New York Democratic Reps. Paul Tonko, Bill Owens and Nita Lowey are among the advocates for public broadcasting, which has a wide and diverse audience in the Capital Region. Tonko called the proposed cut “drastically extreme and painfully irresponsible.”
“These proposed cuts for Public Broadcasting threaten to silence stations all over the country that provide alternative, community-based programming and a strong, independent journalistic voice,” said Tonko.
Public broadcasting received $420 million in funding in 2010. In President Obama’s budget released Monday, it would receive $445 million in 2012, increasing to $451 million in 2014.
CPB gave more than $35 million of its federal funding to New York, of which Albany received $776,790.
CPB stations operate on both grants and allocations from the federal government combined with fundraising from private organizations and individuals. Tonko called it CPB stations’ ability to stay afloat in the tough economy a “stellar example as to the depth and meaning of public-private partnerships.”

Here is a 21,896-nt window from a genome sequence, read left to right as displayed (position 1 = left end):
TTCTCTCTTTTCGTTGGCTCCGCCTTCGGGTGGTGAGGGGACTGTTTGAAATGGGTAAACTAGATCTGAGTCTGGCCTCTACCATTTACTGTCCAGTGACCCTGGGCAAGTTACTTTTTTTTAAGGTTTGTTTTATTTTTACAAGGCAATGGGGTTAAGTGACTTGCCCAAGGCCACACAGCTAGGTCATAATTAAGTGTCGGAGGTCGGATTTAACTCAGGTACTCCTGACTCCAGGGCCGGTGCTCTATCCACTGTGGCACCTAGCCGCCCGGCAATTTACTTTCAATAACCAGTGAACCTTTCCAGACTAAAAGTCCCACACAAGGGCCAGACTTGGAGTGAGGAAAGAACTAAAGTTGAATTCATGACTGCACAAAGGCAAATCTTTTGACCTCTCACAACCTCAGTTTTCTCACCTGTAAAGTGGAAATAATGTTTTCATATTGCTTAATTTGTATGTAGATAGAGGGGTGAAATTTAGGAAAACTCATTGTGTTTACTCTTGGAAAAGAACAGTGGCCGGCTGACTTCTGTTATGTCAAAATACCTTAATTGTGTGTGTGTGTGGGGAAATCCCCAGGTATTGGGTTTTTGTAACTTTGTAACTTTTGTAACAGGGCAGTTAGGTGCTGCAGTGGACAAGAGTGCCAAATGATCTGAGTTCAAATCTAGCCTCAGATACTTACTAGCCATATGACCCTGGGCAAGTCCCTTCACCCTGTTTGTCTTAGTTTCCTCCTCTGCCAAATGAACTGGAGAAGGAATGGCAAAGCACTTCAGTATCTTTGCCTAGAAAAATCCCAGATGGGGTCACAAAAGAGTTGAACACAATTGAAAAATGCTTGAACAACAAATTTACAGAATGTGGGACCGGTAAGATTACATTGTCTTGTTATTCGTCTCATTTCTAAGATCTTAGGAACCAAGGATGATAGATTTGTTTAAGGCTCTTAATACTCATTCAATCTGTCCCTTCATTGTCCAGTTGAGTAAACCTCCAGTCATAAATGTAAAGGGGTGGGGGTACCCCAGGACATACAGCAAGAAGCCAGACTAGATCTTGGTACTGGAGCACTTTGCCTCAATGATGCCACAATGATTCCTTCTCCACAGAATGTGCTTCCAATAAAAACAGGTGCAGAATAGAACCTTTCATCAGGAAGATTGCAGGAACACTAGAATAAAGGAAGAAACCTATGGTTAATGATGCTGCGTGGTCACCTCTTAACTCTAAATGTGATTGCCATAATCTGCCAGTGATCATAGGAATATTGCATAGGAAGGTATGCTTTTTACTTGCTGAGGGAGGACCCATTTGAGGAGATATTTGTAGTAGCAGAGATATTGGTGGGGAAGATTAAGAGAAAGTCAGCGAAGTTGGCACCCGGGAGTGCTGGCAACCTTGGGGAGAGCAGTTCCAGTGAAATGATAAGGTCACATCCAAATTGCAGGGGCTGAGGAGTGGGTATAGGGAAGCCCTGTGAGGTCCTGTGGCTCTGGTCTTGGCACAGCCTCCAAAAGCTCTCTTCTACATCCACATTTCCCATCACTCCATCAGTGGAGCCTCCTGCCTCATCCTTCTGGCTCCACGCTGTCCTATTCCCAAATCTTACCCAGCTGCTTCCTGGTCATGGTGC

Tonko claim that WMHT, which oversees NPR and PBS in his district, raised 3 to 4 times the private sector funds for ever public dollar invested in their most recent funding drive.
NPR and PBS have local stations set up all over the country, which contribute regional programming as well as sharing national programming. Many of the representatives said they worried the funding would lead to less regional reporting that people can’t get anywhere else.
Rep. Earl Blumenauer, D-Ore., said many stations, especially in metropolitan areas, would not suffer as much from the loss of funding, but those reaching rural and small-town areas wouldn’t be able to function.
“Public broadcasting is an electronic oasis for learning in what has been called the vast wasteland of commercial television,” said Rep. Edward Markey, D-Mass.